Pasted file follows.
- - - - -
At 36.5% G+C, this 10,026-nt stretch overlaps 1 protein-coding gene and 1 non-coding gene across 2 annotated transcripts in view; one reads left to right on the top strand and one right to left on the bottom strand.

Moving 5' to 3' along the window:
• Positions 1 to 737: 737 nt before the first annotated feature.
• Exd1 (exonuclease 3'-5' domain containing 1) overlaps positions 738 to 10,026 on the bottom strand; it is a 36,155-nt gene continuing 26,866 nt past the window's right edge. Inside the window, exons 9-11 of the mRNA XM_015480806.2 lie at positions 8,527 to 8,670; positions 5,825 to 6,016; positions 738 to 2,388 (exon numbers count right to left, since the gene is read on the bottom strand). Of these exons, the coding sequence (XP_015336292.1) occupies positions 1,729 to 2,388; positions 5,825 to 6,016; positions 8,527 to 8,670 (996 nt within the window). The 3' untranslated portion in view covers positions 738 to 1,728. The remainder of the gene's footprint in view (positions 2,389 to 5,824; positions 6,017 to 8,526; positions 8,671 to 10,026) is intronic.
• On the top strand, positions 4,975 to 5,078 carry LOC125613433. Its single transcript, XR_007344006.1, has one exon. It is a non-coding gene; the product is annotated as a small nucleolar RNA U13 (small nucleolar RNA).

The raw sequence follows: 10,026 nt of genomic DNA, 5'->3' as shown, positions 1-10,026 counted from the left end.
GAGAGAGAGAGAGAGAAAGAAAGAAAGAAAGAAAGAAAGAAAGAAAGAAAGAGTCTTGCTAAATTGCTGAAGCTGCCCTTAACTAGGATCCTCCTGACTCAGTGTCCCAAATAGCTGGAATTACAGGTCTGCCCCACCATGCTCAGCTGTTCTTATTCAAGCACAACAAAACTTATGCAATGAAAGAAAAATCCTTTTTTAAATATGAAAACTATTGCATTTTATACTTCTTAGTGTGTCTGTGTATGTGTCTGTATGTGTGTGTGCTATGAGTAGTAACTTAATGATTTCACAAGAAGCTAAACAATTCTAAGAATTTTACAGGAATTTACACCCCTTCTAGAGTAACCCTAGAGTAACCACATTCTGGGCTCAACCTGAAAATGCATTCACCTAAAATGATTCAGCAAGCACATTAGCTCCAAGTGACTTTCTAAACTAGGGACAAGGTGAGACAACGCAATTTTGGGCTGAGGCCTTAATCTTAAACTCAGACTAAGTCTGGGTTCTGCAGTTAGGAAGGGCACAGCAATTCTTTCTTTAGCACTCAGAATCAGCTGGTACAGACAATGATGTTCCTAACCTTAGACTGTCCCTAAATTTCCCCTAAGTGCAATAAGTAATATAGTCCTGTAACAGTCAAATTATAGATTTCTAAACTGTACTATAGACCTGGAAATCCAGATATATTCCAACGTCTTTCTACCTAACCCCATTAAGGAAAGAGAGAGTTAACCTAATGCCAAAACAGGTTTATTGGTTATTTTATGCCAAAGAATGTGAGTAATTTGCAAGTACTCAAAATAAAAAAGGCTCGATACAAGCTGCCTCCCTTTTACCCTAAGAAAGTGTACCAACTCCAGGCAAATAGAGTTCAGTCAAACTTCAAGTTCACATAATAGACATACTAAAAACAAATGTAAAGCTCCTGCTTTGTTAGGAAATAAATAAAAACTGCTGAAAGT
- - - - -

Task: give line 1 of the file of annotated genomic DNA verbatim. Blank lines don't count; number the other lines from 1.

At 36.5% G+C, this 10,026-nt stretch overlaps 1 protein-coding gene and 1 non-coding gene across 2 annotated transcripts in view; one reads left to right on the top strand and one right to left on the bottom strand.